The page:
Asheville Citizen Times, John Boyle
The large white bird is easily spotted from the banks of the French Broad, as it’s been floating and walking around in the area around Ledges Park, about 10 miles north of downtown Asheville. The bird apparently has been in the area for about a month.
With a distinctive triangular pattern around its bill and eye, trumpeters are sometimes confused with the much more common tundra swan, which also commonly migrate to eastern North Carolina and take up residence on lakes. But the Elisha Mitchell chapter recently got confirmation from the Trumpeter Swan Society and its expert that the Asheville fowl is indeed a trumpeter.
While similar, trumpeter swans are considerably larger than tundra swans, and they have a distinctive wedge-like bill that is much larger in proportion to the head than a tundra swan, according to the society. Trumpeter swans hold their necks differently at rest, and the black coloring of the bill connects to the eye area.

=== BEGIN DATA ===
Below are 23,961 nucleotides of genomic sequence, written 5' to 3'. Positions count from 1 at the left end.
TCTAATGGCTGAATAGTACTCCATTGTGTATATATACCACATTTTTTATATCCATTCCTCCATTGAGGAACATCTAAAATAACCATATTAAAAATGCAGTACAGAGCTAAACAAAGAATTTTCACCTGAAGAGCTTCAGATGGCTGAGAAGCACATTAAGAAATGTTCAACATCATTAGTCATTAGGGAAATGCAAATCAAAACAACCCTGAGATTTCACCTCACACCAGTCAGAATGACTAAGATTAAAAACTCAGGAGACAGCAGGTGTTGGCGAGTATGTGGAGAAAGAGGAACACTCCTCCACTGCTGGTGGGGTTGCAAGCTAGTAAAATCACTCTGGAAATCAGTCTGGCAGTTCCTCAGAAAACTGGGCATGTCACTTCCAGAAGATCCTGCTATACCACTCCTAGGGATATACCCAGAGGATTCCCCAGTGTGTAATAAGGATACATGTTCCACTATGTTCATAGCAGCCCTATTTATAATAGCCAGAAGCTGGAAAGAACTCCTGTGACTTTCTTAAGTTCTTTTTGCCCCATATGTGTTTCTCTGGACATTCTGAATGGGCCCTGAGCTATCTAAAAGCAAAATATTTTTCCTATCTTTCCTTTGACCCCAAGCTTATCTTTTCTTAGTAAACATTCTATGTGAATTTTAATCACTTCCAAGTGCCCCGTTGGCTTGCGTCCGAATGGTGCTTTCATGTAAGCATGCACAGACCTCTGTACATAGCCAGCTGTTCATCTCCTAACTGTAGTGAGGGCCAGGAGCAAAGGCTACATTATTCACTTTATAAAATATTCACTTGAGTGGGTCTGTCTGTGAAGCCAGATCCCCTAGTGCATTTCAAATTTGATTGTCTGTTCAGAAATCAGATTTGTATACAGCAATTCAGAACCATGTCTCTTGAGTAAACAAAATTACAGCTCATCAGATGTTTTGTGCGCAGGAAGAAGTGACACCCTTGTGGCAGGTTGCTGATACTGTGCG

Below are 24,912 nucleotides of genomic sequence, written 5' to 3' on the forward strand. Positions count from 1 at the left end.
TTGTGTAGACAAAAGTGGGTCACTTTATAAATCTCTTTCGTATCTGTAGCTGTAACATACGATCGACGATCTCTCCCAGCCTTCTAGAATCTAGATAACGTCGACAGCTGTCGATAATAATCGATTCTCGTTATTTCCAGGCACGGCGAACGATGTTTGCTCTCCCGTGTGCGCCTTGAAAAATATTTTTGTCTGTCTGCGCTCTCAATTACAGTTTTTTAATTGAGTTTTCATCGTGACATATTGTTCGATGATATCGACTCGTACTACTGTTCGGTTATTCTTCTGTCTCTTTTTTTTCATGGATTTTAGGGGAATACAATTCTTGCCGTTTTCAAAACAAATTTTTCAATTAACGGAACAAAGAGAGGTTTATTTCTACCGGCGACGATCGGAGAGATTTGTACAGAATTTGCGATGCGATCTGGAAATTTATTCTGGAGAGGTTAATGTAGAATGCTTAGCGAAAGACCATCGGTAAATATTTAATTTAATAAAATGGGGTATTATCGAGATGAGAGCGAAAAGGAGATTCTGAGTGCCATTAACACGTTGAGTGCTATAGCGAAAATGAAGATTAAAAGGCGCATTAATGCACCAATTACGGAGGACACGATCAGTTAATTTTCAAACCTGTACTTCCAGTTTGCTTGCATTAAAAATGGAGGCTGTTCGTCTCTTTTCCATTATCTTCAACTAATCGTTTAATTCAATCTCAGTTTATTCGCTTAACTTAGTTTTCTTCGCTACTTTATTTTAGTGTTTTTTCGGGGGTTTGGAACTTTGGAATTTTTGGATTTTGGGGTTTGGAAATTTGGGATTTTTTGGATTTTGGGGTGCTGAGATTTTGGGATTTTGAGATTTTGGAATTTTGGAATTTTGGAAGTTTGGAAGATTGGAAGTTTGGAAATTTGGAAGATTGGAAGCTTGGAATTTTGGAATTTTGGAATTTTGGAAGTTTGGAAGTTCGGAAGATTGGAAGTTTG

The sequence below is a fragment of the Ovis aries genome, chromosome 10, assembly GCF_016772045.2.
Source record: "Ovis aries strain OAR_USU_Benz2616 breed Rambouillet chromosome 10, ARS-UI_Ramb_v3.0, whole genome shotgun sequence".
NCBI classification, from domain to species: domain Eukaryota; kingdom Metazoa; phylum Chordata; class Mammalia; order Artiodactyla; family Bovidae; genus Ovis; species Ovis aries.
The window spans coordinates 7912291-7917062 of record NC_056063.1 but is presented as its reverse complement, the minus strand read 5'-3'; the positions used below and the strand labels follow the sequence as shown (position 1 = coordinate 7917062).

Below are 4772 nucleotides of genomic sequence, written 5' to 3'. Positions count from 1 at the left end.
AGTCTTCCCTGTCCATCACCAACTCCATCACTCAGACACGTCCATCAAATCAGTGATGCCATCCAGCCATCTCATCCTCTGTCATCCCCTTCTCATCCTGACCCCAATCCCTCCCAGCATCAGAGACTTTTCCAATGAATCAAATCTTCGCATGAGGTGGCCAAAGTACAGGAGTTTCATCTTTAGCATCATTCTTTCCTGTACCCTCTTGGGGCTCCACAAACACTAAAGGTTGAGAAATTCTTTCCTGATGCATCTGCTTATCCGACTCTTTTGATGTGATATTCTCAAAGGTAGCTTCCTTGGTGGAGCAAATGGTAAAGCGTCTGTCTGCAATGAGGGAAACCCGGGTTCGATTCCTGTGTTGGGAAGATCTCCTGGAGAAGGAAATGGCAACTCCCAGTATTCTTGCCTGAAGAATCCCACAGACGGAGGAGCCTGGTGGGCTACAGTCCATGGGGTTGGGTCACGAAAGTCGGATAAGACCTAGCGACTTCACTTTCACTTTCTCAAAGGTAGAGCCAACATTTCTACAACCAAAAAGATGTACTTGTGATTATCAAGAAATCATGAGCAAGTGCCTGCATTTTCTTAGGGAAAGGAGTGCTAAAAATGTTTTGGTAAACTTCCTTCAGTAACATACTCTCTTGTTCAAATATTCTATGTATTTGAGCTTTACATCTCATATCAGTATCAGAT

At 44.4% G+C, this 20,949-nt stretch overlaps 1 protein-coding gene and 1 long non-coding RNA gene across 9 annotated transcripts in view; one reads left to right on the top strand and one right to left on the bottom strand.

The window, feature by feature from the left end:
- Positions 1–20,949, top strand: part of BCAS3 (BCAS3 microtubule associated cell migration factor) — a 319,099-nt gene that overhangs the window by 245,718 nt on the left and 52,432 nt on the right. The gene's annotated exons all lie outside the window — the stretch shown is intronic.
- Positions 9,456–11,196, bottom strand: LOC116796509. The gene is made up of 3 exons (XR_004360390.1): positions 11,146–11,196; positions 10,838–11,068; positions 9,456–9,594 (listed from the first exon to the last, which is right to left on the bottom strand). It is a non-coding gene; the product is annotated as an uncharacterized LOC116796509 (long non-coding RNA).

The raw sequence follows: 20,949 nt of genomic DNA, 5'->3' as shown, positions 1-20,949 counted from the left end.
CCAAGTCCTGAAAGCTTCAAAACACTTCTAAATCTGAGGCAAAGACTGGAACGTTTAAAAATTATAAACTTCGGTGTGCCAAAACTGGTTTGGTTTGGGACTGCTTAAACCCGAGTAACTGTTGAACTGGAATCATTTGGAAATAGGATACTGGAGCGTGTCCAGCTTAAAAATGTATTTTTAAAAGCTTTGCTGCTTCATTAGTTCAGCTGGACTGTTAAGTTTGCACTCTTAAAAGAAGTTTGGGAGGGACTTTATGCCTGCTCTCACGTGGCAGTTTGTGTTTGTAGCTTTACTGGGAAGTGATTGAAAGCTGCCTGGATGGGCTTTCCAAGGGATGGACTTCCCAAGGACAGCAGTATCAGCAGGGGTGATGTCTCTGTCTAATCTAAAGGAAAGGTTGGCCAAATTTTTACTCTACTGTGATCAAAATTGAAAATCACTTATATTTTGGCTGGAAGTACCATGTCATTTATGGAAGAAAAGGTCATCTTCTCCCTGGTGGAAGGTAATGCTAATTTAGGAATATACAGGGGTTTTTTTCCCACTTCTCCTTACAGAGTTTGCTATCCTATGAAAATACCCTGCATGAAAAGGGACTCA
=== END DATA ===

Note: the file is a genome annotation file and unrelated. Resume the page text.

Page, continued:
Also, trumpeters make a very distinctive and loud trumpet call, the source of their name.
As far as how the bird got here, Jay Wherley, an Elisha Mitchell board member, joked, “Birds have wings, and sometimes they just show up.”
The French Broad denizen is likely a juvenile bird, and Wherley said immature members of all species are sometimes unpredictable.
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